Is it Climate or Overfishing? Paleolake Records Can Explain

Boulder, Colo., USA: Fishing in Lake Tanganyika—a 670-kilometer-long lake in Africa, surrounded by Congo, Zambia, Tanzania, and Burundi—is an important industry. With more than 260 species of fish, millions of people depend on that abundance for their livelihoods.

But the number of fish are decreasing. At the moment, fishery managers are uncertain whether the decrease is because of overfishing or a change in climate.

While some investigations have been done in the northern part of the lake, paleolimnologist Tumaini Kamulali at the University of Arizona notes that conditions in the giant lake are diverse. The temperature, stratification, and nutrients all differ between the northern and southern regions, so data from one location might not be representative of the entire lake.

Kamulali and his colleagues are hoping to clear the waters by looking at the paleolake record in southern Lake Tanganyika. They hope to get a broader picture of how the lake behaved in past climates and better predict what it might be like in the future.

The Whole Picture

Commercial fishing in Lake Tanganyika started in the 1970s. Kamulali notes that since that time, there has been a decrease in fish. To understand if the decrease is because of overfishing or climate, the team is concentrating on conditions before the 1970s to get an idea of lake conditions in the past.

“If we see a trend that the productivity of the lake has been decreasing since before the onset of commercial fishing, then we can tell that climate change has been in effect,” he explains. “But if we don’t see any change before commercial fishing, then we can tell that okay, it’s overfishing.”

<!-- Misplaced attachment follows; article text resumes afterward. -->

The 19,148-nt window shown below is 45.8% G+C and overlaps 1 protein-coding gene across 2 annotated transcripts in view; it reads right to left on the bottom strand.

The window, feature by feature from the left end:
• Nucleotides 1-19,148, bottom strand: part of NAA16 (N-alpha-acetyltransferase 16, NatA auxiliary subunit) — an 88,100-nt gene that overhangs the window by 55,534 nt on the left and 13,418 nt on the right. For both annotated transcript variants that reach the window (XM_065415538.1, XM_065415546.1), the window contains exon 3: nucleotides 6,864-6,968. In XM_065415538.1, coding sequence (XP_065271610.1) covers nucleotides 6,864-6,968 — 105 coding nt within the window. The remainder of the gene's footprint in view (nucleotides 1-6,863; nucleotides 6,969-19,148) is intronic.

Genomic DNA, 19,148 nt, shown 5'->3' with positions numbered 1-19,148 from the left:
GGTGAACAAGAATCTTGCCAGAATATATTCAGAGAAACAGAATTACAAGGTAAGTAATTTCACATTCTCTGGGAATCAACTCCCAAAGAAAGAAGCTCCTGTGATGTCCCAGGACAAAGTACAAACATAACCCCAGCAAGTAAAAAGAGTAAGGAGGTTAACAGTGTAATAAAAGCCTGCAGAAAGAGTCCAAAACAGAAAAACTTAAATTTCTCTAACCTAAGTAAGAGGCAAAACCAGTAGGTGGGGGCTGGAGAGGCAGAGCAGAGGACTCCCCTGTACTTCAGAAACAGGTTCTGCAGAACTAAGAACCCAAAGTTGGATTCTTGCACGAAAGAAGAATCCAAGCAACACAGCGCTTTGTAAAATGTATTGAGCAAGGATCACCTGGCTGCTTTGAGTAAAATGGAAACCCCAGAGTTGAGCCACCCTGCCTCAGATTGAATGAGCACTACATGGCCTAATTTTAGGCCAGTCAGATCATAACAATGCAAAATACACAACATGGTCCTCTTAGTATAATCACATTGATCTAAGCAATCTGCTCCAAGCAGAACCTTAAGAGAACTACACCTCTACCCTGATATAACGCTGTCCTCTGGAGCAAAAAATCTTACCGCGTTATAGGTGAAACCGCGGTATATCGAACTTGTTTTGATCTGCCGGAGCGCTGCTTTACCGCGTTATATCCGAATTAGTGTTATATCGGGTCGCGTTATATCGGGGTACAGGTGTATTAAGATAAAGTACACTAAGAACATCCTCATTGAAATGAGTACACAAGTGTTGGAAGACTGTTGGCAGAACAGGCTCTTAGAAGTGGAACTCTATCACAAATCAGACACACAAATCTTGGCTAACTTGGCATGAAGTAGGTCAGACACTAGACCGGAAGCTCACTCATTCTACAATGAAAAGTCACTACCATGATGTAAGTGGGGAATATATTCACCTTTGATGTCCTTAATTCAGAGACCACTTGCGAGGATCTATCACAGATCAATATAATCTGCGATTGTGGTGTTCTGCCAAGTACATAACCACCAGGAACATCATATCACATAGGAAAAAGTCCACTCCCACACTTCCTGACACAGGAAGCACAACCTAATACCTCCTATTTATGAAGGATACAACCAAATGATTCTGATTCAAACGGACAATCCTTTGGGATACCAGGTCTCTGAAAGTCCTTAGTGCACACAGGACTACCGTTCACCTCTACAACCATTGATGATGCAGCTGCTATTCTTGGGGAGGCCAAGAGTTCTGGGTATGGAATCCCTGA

Most of the previous studies into this issue have been in the northern, warmer part of the lake. But because Lake Tanganyika is so long, it actually spans two separate regions of climate, says Kamulanlu. He notes that their goal was to look at the whole lake to get the big picture.

Signs of Life

Today, mixing doesn’t occur in the 1400-meter-deep lake—in fact, the waters are anoxic below about 300 to 400 meters deep, according to Kamulali. The team wanted to know if in the past the waters did mix and oxygenate the bottom of the lake, distributing nutrients throughout the water column.

The team took gravity cores from the lake bottom, at 420 and 680 meters deep. The cores were carbon dated to give ages of sediment, and then the team looked at multiple paleo records to reconstruct the lake history.

“We did diatoms, as a primary producers; we did ostracods, these are bottom dwellers; then we did mollusks, and we also counted fish bones,” he says, adding that they also did geochemical analyses to determine if conditions were once oxygenated.

They found a shift from large to small diatoms, which indicates a shift from more nutrient-rich conditions to less. They also found invertebrates, ostracods and mollusks, that were living at the bottom of the lake, more than 600 meters deep. “That tells us there was oxygen at the bottom of the lake,” says Kamulali, adding that oxygenated water is only found at about 300 meters deep today.

The team concluded that climate conditions were different in the past, leading to oxygenated water and nutrient cycling. Kamulali notes that both overfishing and climate are affecting the fish supply, and fishing managers should be aware of the conditions when setting fishing thresholds.

Tumaini M. Kamulali
University of Arizona

Paper no. 210-14: Paleoecological Analysis of Holocene Sediment Cores from the Southern Basin of Lake Tanganyika: Implications for the Future of the Fishery in One of Africa’s Largest Lakes
Thursday, 29 Oct., 4:45 pm.

Session 210: T167. Sedimentary Records of Neogene and Quaternary Environmental Change from Eastern Africa:

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For Immediate Release
28 October 2020
GSA Release No. 20-35

Kea Giles

Contributed by Sarah Derouin

Nighttime fishermen, Kigoma, Tanzania
Nighttime fishermen, Kigoma, Tanzania. Photo by Tumaini M. Kamulali.

analyzing diatoms
Tumaini M. Kamulali analyzing Lake Tanganyika diatoms at the Univ. of Arizona. Photo by Jeffrey Stone.

sampling cores
Tumaini M. Kamulali subsampling Lake Tanganyika cores. Photo by Julia Manobianco.